POV: NO ROOM FOR THE MIDDLE CLASS
The poor are those who are not rich or middle class. Middle class is an intriguing concept; it sits awkwardly between the rich and the poor. It really belongs to Europe, and especially to Germany, whose Mittelstand has displayed important political and economic virtues. It was the product and pioneer of economic enterprise, a bulwark against royal tyranny, and subsequently the backbone of state finances. It dominates most West European countries, where prosperity and progressive taxation have depleted the numbers of the rich and the poor.
A similar middle class was on the point of emergence from business and bureaucracy in British India, but socialist policies after independence squeezed it and taught it to keep its head down. They were relaxed after the reforms of 1991. But showing off wealth can have dire consequences even now. Those who have watched the fate of Sudipto Sen and Subrata Roy may think they deserved what they were served, but the difference between them and a thousand others who have flourished is that the rest kept their heads down.
The opprobrium attached to success has, however, weakened—faster in some states than in others. It vanished early in Gujarat; it always had a large business class, which got down to chasing success. It did especially well in the regime of chief minister Narendra Modi. He earned its admiration and affection, and the pecuniary favours it showered on his party helped it fight the general election of 2014. His face beamed at the electorate from hoardings to the left, right and centre.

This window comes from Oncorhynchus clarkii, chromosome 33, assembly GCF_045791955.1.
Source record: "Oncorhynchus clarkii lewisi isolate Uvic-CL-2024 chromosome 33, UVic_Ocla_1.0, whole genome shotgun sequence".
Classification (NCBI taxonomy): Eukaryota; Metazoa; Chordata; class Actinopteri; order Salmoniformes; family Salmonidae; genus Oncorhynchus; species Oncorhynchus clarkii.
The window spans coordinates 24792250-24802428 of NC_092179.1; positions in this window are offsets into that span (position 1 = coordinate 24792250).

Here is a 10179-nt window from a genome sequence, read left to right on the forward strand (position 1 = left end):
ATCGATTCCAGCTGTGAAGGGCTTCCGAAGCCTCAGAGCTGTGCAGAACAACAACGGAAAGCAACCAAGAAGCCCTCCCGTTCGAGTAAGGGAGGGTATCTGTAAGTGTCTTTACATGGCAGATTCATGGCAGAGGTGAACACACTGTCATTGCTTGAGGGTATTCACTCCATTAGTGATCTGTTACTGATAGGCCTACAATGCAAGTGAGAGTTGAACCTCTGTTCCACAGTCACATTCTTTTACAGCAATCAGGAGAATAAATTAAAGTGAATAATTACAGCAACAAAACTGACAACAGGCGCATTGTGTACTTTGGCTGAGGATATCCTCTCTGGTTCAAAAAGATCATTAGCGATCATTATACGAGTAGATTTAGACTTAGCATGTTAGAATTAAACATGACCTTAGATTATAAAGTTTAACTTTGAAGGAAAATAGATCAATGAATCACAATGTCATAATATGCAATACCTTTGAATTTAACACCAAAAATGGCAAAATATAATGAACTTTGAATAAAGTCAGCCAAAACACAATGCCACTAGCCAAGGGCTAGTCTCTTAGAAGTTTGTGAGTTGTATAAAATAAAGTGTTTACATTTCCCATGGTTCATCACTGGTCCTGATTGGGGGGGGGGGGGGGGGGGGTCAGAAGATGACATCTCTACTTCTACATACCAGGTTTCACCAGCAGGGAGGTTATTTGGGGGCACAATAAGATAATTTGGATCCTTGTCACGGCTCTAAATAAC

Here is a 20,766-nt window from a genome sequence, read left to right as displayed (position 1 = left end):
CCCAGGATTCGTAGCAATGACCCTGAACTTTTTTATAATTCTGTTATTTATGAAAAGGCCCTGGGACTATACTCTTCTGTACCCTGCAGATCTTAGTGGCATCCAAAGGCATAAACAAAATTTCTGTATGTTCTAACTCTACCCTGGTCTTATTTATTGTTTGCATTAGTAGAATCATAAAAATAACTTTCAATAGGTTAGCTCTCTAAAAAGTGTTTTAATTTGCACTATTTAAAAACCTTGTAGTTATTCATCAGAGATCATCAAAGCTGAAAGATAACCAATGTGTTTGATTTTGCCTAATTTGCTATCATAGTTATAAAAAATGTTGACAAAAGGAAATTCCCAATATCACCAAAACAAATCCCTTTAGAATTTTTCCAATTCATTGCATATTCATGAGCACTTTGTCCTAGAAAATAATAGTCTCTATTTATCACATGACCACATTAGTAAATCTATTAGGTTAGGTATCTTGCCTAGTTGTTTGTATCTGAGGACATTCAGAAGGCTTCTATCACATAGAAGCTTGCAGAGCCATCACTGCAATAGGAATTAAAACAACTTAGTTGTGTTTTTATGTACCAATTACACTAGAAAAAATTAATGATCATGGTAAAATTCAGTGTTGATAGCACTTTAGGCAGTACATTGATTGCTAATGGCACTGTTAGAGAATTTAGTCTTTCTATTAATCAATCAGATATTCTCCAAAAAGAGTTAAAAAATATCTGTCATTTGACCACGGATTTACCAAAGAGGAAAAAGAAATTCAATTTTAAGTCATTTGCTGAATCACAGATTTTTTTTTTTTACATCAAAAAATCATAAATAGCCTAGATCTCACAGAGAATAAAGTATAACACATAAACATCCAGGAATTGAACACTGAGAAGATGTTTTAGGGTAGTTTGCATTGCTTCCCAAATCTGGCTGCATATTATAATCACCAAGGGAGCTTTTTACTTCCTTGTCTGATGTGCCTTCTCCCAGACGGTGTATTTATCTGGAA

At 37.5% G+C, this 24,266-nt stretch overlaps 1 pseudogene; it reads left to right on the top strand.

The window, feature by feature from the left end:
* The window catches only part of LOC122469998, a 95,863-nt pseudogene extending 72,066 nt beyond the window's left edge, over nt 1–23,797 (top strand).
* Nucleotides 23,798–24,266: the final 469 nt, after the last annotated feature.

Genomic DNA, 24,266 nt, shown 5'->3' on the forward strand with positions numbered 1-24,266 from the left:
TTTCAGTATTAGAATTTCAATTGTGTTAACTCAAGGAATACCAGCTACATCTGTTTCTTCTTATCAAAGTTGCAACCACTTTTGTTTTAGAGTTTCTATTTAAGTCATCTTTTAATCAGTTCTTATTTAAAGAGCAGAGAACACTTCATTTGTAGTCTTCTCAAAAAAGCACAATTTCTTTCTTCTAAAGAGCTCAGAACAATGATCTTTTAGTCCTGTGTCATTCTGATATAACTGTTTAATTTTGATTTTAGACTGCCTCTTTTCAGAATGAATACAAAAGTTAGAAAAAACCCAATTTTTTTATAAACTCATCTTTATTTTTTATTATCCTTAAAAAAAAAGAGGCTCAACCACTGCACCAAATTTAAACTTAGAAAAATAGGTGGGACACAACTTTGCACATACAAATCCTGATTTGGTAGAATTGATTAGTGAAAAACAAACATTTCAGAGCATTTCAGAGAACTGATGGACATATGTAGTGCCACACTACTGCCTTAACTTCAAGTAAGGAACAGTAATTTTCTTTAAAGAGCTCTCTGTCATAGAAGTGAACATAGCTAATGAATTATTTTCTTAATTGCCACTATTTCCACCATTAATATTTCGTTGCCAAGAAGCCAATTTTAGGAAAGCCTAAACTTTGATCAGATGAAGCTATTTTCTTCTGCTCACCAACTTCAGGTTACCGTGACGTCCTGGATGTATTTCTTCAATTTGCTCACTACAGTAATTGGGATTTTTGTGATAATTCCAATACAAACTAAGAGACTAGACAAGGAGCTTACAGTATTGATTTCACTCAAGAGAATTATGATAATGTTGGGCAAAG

He has not explicitly shown affinity with the middle class, but his campaign to ‘Make in India’ clearly requires it to take the lead. His calls to the youth are also implicit invitations to join the middle class. And a good deal of what his finance minister has done was designed to help the middle class. In his first budget, he gave tax breaks to savings for old age and health insurance. Last year, he reduced income tax in the lowest bracket as well as capital gains tax on property. The tax exemption he gave to builders of small flats was designed to make housing cheaper for new investors in property, many of whom would also be new entrants to the middle class. This year, he has given tax concessions to salaried persons, small and medium enterprises, and people saving for old age.
However, it is not electorally clever to shower favours on the middle class. Compared to the richer countries, India’s middle class is tiny. With the approach of the 2019 general elections, the finance minister became conscious of the call of populism. Unfortunately, his predecessors were under the same compulsion, and they gave so many sops to the poor that he could not find anything to add. Then he remembered a sop he had promised in his 2016 budget and then forgotten. So he repeated a promise to pay the medical costs of the poor up to Rs 5 lakh.
The primary weakness of this proposal has been brought out by Mita Choudhury of NIPFP (National Institute of Public Finance and Policy)—that it would cost at least Rs
1 lakh crore to implement. Thus, it joins the many dormant schemes of the finance minister, who happens to be a master of promise, promise, do nothing. I would like to ask how a more dedicated and realistic finance minister would proceed to achieve the same objective. First of all, he would give a subsidy to clinics situated in villages and urban slums, where the poor live. Second, he would give a substantial income subsidy to medical staff working in those clinics. Third, he would subsidise travelling clinics—buses that would carry doctors, nurses and basic medicines regularly to villages. Finally, he would subsidise the training of paramedics and nurses, so that they would multiply and spread out into the countryside. Subsidising the sick is inefficient: they would have to prove to some authority that they are sick and poor, which would create considerable scope for corruption and arbitrariness. The way to cheapen healthcare is not to subsidise the patient, but to subsidise medical services and increase their supply.
Ashok V. Desai is a former chief economic advisor
With the approach of the 2019 general elections, it wouldn’t have been clever to shower favours on India’s tiny middle class